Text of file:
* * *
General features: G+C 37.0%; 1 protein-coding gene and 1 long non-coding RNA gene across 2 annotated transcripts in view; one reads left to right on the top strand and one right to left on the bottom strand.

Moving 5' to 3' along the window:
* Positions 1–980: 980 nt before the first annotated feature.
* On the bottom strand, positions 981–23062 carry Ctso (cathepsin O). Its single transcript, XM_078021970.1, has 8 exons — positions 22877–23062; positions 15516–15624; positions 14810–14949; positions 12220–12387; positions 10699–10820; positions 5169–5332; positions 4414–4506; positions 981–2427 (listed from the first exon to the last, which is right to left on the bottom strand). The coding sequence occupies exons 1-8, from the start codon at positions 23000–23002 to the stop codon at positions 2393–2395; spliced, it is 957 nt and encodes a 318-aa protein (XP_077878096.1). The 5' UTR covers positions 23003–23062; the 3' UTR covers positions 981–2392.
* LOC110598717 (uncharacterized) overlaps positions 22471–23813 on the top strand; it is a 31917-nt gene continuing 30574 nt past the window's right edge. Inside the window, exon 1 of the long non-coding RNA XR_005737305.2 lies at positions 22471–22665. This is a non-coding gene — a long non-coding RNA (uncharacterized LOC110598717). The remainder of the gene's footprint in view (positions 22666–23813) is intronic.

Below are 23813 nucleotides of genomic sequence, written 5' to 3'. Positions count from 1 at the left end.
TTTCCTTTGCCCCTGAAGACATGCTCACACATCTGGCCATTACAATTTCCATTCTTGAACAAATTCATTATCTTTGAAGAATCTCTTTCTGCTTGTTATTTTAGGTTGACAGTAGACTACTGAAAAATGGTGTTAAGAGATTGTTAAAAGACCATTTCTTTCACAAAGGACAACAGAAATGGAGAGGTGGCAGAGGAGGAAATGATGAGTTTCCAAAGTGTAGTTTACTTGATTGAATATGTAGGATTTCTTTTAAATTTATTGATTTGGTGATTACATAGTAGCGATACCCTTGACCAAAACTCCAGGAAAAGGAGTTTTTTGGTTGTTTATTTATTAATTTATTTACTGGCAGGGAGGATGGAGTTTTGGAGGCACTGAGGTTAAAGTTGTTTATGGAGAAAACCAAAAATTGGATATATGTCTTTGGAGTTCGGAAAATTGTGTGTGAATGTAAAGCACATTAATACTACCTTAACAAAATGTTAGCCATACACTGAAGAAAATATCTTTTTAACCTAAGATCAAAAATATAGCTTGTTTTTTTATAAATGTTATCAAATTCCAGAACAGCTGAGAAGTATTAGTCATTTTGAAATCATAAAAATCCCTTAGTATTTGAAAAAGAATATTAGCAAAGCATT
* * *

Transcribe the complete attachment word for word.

General features: G+C 37.0%; 1 protein-coding gene and 1 long non-coding RNA gene across 2 annotated transcripts in view; one reads left to right on the top strand and one right to left on the bottom strand.

Moving 5' to 3' along the window:
* Positions 1–980: 980 nt before the first annotated feature.
* On the bottom strand, positions 981–23062 carry Ctso (cathepsin O). Its single transcript, XM_078021970.1, has 8 exons — positions 22877–23062; positions 15516–15624; positions 14810–14949; positions 12220–12387; positions 10699–10820; positions 5169–5332; positions 4414–4506; positions 981–2427 (listed from the first exon to the last, which is right to left on the bottom strand). The coding sequence occupies exons 1-8, from the start codon at positions 23000–23002 to the stop codon at positions 2393–2395; spliced, it is 957 nt and encodes a 318-aa protein (XP_077878096.1). The 5' UTR covers positions 23003–23062; the 3' UTR covers positions 981–2392.
* LOC110598717 (uncharacterized) overlaps positions 22471–23813 on the top strand; it is a 31917-nt gene continuing 30574 nt past the window's right edge. Inside the window, exon 1 of the long non-coding RNA XR_005737305.2 lies at positions 22471–22665. This is a non-coding gene — a long non-coding RNA (uncharacterized LOC110598717). The remainder of the gene's footprint in view (positions 22666–23813) is intronic.

Below are 23813 nucleotides of genomic sequence, written 5' to 3'. Positions count from 1 at the left end.
TTTCCTTTGCCCCTGAAGACATGCTCACACATCTGGCCATTACAATTTCCATTCTTGAACAAATTCATTATCTTTGAAGAATCTCTTTCTGCTTGTTATTTTAGGTTGACAGTAGACTACTGAAAAATGGTGTTAAGAGATTGTTAAAAGACCATTTCTTTCACAAAGGACAACAGAAATGGAGAGGTGGCAGAGGAGGAAATGATGAGTTTCCAAAGTGTAGTTTACTTGATTGAATATGTAGGATTTCTTTTAAATTTATTGATTTGGTGATTACATAGTAGCGATACCCTTGACCAAAACTCCAGGAAAAGGAGTTTTTTGGTTGTTTATTTATTAATTTATTTACTGGCAGGGAGGATGGAGTTTTGGAGGCACTGAGGTTAAAGTTGTTTATGGAGAAAACCAAAAATTGGATATATGTCTTTGGAGTTCGGAAAATTGTGTGTGAATGTAAAGCACATTAATACTACCTTAACAAAATGTTAGCCATACACTGAAGAAAATATCTTTTTAACCTAAGATCAAAAATATAGCTTGTTTTTTTATAAATGTTATCAAATTCCAGAACAGCTGAGAAGTATTAGTCATTTTGAAATCATAAAAATCCCTTAGTATTTGAAAAAGAATATTAGCAAAGCATT